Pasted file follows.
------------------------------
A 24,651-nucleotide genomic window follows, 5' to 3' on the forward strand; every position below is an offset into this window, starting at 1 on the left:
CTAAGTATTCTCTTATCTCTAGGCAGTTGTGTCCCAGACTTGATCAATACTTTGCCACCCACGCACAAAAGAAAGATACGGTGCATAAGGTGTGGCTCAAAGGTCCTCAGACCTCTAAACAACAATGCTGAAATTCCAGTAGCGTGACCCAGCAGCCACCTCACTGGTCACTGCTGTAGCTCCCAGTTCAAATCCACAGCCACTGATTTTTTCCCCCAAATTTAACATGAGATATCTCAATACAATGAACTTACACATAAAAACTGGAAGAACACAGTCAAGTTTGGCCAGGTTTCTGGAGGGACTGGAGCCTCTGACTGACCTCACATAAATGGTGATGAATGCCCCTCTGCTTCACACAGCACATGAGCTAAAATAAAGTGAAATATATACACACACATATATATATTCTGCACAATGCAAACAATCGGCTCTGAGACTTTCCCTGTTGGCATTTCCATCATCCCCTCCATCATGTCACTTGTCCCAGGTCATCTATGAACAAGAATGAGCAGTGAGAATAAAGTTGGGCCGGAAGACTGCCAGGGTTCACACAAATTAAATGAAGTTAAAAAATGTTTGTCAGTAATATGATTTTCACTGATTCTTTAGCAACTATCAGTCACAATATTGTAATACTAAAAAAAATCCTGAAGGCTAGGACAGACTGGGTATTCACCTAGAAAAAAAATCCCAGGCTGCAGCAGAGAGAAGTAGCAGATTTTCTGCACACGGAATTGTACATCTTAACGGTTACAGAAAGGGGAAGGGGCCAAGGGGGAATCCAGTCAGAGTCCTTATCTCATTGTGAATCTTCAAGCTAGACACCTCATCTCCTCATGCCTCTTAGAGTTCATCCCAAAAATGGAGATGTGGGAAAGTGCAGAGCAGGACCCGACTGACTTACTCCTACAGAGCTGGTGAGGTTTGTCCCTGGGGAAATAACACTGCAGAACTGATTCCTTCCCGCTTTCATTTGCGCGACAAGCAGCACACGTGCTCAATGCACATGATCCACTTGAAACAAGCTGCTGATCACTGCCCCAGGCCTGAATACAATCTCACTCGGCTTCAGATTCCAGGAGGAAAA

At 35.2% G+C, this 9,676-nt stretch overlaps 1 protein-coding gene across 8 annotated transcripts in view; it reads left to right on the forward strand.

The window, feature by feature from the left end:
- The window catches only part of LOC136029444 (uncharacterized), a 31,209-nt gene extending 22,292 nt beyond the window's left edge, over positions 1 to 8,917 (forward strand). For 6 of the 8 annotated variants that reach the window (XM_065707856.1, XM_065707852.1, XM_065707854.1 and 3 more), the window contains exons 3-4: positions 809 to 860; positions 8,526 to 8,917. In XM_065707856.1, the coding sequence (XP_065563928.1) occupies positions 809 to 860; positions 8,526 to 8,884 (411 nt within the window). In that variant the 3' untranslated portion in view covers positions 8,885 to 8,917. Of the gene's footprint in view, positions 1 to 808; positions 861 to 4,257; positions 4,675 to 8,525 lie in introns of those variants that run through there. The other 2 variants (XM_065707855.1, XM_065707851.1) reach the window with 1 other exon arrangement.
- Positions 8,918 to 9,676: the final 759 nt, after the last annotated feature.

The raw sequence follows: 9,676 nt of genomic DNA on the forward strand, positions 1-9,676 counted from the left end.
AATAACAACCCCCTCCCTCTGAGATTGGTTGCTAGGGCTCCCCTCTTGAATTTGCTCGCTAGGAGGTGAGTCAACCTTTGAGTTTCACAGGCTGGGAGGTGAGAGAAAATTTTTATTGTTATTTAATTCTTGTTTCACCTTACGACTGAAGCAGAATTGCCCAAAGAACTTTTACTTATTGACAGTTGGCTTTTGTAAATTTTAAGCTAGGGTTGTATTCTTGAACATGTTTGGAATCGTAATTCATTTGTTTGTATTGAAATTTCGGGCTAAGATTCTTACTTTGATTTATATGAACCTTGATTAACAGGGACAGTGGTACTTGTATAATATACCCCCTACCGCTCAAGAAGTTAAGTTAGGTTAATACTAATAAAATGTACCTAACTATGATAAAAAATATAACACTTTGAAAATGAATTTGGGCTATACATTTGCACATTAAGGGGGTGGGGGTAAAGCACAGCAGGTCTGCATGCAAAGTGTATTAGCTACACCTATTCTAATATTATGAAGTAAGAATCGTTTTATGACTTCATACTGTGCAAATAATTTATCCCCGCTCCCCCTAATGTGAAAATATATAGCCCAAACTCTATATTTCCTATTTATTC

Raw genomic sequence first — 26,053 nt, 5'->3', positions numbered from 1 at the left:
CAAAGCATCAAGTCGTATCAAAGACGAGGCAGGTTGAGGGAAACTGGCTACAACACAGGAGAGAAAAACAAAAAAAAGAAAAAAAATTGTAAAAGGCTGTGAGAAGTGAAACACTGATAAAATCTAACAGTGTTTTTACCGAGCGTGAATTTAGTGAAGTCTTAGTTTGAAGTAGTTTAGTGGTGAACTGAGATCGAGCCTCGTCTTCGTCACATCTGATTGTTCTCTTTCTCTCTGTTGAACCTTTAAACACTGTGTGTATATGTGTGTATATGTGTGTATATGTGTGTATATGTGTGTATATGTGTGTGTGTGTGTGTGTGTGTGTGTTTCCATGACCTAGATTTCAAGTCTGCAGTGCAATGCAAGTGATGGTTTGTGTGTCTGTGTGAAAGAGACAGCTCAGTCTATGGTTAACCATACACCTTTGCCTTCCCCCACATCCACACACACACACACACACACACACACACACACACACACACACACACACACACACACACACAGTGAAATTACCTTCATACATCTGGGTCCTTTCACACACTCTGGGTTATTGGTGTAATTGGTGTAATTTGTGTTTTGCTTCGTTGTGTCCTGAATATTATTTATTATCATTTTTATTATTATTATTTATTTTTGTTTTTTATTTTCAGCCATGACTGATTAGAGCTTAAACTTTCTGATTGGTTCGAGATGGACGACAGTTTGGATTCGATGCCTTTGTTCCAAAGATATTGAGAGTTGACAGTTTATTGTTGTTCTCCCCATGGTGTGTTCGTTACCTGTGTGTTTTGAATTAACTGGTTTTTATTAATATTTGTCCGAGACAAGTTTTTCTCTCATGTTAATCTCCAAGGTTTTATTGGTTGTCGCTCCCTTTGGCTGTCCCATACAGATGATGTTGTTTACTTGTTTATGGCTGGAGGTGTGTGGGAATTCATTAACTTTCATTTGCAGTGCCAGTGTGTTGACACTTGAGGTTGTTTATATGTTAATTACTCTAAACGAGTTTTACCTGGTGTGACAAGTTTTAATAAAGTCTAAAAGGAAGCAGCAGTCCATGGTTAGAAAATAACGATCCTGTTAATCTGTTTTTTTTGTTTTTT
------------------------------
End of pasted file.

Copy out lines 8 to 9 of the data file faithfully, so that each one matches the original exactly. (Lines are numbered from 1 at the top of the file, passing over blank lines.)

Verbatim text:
AATAACAACCCCCTCCCTCTGAGATTGGTTGCTAGGGCTCCCCTCTTGAATTTGCTCGCTAGGAGGTGAGTCAACCTTTGAGTTTCACAGGCTGGGAGGTGAGAGAAAATTTTTATTGTTATTTAATTCTTGTTTCACCTTACGACTGAAGCAGAATTGCCCAAAGAACTTTTACTTATTGACAGTTGGCTTTTGTAAATTTTAAGCTAGGGTTGTATTCTTGAACATGTTTGGAATCGTAATTCATTTGTTTGTATTGAAATTTCGGGCTAAGATTCTTACTTTGATTTATATGAACCTTGATTAACAGGGACAGTGGTACTTGTATAATATACCCCCTACCGCTCAAGAAGTTAAGTTAGGTTAATACTAATAAAATGTACCTAACTATGATAAAAAATATAACACTTTGAAAATGAATTTGGGCTATACATTTGCACATTAAGGGGGTGGGGGTAAAGCACAGCAGGTCTGCATGCAAAGTGTATTAGCTACACCTATTCTAATATTATGAAGTAAGAATCGTTTTATGACTTCATACTGTGCAAATAATTTATCCCCGCTCCCCCTAATGTGAAAATATATAGCCCAAACTCTATATTTCCTATTTATTC

Raw genomic sequence first — 26,053 nt, 5'->3', positions numbered from 1 at the left: